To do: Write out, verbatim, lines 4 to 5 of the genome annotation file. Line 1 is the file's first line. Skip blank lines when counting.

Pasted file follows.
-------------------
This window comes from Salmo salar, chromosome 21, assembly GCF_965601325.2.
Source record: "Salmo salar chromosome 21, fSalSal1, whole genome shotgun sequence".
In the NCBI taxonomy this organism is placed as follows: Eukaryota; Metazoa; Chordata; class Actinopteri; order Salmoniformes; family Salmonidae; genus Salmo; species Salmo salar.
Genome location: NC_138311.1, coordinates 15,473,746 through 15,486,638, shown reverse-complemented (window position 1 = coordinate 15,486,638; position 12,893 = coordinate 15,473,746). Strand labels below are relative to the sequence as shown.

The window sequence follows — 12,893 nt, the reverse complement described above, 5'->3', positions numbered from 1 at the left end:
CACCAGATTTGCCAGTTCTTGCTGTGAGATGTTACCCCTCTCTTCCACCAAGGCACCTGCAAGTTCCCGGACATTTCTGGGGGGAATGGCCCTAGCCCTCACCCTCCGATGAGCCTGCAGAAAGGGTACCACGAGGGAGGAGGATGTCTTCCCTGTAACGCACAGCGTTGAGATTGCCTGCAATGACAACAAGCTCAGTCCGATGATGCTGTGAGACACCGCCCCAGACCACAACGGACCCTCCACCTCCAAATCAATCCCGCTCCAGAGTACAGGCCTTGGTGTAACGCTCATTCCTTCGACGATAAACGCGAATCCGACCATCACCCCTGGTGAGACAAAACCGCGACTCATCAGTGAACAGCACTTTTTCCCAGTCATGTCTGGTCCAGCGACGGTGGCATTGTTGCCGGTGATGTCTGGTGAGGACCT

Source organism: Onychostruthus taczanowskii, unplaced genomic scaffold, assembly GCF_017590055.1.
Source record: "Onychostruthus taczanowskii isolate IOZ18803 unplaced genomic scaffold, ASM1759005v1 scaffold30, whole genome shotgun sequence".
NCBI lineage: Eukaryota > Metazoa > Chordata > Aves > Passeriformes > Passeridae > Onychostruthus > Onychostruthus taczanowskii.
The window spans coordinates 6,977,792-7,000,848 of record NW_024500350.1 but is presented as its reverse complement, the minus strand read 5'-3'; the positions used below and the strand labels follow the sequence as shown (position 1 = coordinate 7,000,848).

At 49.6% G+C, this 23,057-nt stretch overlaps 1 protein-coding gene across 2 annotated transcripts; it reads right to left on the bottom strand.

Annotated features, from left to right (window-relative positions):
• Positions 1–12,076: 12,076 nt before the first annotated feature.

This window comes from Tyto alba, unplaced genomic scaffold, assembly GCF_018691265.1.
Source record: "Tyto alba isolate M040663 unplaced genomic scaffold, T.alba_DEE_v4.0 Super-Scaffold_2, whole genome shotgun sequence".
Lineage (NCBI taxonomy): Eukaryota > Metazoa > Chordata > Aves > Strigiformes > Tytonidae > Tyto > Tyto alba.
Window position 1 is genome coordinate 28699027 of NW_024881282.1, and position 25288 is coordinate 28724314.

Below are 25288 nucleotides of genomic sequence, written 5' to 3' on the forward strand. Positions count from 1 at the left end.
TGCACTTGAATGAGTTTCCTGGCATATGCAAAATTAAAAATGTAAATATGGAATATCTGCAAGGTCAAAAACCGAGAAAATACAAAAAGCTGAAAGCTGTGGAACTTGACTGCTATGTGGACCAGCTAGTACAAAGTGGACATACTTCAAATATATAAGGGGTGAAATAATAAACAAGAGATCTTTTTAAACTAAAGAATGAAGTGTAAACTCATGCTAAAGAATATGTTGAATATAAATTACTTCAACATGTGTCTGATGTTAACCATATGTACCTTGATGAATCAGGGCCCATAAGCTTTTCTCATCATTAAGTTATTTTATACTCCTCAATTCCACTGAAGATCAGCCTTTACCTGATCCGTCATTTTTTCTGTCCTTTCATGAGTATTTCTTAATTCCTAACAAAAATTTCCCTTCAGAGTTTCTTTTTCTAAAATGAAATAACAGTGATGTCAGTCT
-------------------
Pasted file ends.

Genome location: NC_138311.1, coordinates 15,473,746 through 15,486,638, shown reverse-complemented (window position 1 = coordinate 15,486,638; position 12,893 = coordinate 15,473,746). Strand labels below are relative to the sequence as shown.

The window sequence follows — 12,893 nt, the reverse complement described above, 5'->3', positions numbered from 1 at the left end: